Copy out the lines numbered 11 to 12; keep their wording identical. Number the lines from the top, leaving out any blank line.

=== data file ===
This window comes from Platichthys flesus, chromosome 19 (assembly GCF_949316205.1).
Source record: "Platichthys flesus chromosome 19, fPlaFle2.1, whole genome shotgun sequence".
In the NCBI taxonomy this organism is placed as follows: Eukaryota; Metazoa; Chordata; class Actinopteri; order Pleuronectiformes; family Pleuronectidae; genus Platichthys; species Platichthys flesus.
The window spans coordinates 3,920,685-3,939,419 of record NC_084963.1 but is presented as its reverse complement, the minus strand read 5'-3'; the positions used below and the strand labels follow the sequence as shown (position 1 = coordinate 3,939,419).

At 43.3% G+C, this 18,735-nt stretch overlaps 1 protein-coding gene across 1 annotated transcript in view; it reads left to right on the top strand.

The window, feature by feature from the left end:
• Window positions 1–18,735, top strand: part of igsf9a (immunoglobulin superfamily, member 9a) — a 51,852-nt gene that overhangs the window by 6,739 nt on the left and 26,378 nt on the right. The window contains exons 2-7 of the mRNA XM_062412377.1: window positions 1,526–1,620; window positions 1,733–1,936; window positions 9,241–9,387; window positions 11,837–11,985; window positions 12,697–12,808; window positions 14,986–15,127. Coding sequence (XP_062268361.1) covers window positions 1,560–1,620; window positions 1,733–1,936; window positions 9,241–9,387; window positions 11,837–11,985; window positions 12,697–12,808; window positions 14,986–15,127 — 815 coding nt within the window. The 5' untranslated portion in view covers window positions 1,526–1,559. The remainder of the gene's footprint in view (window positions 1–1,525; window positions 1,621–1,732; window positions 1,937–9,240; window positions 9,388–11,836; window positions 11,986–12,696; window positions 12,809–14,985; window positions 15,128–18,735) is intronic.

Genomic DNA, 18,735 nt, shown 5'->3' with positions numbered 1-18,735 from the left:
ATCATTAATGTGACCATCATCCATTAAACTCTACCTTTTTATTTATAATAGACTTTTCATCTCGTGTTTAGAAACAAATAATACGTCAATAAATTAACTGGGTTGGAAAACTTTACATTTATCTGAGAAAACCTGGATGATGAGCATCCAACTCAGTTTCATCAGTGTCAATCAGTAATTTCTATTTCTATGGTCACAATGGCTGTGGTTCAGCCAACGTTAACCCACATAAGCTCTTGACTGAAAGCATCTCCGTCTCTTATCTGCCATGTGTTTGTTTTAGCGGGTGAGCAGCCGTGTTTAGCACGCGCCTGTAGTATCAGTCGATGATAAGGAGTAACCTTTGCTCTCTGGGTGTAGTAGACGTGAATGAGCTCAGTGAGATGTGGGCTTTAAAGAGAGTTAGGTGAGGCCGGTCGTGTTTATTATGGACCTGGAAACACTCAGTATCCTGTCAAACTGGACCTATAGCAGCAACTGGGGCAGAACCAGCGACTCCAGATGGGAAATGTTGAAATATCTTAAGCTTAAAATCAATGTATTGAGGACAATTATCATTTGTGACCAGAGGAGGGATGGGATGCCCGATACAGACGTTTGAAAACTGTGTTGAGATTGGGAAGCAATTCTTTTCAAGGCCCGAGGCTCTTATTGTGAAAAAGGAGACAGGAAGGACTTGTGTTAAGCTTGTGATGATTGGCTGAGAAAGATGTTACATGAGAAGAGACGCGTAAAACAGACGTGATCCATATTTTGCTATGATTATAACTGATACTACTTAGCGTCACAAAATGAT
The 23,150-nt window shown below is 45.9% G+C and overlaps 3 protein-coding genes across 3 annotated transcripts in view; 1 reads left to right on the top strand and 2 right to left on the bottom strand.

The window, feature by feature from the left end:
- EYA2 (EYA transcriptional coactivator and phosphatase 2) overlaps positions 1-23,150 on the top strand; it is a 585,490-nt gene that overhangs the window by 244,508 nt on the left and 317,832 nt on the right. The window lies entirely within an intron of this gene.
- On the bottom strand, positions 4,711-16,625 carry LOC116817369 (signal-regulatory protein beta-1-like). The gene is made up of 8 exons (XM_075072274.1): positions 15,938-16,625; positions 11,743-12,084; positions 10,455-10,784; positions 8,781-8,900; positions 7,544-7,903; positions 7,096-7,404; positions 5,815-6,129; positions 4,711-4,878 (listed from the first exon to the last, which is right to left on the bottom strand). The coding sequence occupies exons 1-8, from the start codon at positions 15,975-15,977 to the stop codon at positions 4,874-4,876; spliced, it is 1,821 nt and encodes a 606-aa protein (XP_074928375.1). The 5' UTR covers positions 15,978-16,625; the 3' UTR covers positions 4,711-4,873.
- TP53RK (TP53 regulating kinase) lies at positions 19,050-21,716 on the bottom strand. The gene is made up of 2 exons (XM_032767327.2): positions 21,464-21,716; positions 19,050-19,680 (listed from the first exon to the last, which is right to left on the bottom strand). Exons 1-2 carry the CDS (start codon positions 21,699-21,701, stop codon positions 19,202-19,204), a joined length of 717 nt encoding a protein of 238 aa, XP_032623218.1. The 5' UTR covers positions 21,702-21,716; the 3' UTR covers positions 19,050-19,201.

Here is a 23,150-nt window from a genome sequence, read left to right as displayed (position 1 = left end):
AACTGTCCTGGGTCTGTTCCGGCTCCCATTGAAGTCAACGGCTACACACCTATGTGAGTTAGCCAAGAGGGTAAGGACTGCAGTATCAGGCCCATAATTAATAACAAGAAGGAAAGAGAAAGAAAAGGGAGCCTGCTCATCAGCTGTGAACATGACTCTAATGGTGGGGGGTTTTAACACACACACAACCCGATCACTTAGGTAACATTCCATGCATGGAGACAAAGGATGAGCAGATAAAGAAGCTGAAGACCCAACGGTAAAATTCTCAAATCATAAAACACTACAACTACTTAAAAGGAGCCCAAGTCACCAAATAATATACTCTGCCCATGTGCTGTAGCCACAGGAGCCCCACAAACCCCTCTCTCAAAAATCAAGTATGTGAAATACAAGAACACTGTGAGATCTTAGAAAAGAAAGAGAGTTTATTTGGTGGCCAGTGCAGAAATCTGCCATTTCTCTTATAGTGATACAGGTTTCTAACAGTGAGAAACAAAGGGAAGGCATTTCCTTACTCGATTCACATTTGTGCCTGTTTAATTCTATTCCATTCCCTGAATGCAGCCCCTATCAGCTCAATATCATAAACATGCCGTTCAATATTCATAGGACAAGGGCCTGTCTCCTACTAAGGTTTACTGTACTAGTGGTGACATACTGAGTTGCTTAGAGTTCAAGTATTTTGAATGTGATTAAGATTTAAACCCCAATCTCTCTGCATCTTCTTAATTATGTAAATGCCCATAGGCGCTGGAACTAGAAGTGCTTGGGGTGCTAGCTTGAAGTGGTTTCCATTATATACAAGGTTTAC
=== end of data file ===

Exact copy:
The window, feature by feature from the left end:
- EYA2 (EYA transcriptional coactivator and phosphatase 2) overlaps positions 1-23,150 on the top strand; it is a 585,490-nt gene that overhangs the window by 244,508 nt on the left and 317,832 nt on the right. The window lies entirely within an intron of this gene.